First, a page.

In a previous post (meet the packs) we saw that there’s more than one way to make your packs generic and avoid the dreaded copy-and-paste syndrome. In particular, environment variables can come to the rescue, but this comes at a cost: whenever you define an environment variable when calling Docker, and save the container, it’s there to remain (unless overridden, of course). Do we really need this?
Did you think that the previous post on Dibs packs had all there is to know about packs? Surely not!
This is the first post about dibs (first here and second here) and it should be clear by now that the main goal of Dibs (at least “over” using a plain Dockerfile) is reuse. This time we take an introductory look at packs, which per-se allow easily reusing stuff in a slightly less copy & paste way; we will see in a future installment how this can be further leveraged for a more modern way of sharing and reusing things.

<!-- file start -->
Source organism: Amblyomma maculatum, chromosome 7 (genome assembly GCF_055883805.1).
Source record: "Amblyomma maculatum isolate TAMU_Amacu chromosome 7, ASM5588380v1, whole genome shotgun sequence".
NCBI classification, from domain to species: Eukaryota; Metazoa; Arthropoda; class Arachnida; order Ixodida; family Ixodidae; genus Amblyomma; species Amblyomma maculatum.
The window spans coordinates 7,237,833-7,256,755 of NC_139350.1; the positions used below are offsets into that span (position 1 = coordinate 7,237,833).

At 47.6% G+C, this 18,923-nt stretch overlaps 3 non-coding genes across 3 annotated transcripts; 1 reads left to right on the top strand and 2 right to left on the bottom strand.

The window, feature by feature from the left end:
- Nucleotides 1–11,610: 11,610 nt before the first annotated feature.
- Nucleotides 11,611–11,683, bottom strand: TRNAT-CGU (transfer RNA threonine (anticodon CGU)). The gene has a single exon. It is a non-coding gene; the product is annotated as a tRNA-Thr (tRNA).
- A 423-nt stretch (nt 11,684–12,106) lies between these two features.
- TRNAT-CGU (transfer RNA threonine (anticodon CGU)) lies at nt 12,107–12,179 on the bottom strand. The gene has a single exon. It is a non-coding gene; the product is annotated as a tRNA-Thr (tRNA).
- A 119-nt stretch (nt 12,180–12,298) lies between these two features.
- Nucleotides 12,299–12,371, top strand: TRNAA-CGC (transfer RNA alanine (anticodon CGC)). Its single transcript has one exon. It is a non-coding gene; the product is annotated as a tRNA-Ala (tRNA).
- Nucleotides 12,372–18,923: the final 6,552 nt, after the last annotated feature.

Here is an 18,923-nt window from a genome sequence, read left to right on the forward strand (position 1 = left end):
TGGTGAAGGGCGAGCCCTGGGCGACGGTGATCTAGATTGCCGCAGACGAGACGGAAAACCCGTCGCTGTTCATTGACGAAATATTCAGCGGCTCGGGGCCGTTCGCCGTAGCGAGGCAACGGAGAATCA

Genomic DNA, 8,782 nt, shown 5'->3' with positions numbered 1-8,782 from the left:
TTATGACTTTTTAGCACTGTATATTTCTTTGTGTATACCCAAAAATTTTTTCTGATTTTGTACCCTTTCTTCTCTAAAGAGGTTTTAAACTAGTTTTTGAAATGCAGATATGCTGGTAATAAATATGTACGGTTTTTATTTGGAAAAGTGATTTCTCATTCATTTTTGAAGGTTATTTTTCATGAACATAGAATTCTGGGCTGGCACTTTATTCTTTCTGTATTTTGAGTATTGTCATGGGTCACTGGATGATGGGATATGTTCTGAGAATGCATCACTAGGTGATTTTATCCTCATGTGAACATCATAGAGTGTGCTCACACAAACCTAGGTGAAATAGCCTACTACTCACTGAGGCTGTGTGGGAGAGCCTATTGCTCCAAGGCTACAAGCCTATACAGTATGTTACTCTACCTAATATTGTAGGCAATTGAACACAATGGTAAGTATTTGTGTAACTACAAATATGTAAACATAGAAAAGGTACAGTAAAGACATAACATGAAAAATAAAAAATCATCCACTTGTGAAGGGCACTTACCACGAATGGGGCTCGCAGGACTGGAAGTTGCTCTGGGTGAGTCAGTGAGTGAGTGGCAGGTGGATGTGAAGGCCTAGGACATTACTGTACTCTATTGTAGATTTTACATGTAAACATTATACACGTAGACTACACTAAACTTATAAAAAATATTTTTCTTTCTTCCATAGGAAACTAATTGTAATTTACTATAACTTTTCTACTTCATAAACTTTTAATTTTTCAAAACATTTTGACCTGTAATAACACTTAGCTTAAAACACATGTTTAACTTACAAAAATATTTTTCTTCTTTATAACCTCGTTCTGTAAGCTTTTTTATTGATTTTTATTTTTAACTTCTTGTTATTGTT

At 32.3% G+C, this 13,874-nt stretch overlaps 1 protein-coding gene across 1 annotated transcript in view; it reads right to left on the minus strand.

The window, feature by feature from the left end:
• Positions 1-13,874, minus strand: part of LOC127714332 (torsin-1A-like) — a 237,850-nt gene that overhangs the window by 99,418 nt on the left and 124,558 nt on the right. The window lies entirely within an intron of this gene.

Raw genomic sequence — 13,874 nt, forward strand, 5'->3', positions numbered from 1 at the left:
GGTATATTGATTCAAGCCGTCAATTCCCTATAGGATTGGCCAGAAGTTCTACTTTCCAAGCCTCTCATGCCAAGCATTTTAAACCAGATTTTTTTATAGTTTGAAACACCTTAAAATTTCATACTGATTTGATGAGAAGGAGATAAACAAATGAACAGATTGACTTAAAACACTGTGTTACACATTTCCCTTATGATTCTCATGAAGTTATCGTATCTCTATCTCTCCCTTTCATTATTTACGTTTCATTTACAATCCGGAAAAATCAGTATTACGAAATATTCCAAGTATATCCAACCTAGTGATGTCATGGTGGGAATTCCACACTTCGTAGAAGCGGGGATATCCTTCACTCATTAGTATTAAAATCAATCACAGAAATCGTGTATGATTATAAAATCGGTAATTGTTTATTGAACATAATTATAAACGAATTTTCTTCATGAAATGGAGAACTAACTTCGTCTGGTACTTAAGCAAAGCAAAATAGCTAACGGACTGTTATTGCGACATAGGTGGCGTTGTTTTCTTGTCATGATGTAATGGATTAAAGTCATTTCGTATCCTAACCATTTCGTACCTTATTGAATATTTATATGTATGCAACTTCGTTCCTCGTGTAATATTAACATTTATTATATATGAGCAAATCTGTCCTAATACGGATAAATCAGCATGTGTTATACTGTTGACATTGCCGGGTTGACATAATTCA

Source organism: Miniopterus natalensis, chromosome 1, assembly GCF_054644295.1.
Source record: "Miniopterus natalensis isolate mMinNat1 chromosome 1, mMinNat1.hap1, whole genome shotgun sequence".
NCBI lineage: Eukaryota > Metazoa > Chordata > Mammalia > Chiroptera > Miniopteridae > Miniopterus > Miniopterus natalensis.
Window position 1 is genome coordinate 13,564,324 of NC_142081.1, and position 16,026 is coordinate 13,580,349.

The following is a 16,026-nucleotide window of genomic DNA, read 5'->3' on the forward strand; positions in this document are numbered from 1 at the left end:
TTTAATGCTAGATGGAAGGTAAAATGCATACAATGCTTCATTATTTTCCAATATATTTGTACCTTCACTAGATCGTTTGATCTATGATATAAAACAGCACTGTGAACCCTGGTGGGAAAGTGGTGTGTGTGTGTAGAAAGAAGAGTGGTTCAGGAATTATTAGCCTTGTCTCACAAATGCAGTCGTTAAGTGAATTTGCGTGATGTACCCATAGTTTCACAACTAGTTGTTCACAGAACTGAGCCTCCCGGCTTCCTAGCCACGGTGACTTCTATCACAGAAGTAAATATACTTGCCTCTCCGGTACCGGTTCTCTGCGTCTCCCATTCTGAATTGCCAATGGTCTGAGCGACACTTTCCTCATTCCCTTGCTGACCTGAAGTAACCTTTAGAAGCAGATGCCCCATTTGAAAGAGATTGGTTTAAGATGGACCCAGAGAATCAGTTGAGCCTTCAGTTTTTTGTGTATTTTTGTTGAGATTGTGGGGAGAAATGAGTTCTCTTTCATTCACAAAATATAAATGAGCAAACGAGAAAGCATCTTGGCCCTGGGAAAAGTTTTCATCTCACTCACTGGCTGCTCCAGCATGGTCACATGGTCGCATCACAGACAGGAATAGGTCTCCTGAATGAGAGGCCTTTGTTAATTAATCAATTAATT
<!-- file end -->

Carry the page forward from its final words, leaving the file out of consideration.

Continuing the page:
In our first post about dibs we saw how to use it as a different kind of multistage Dockerfile. While I already prefer it this way (all the &&s quickly annoy me), a lot revolves around reuse.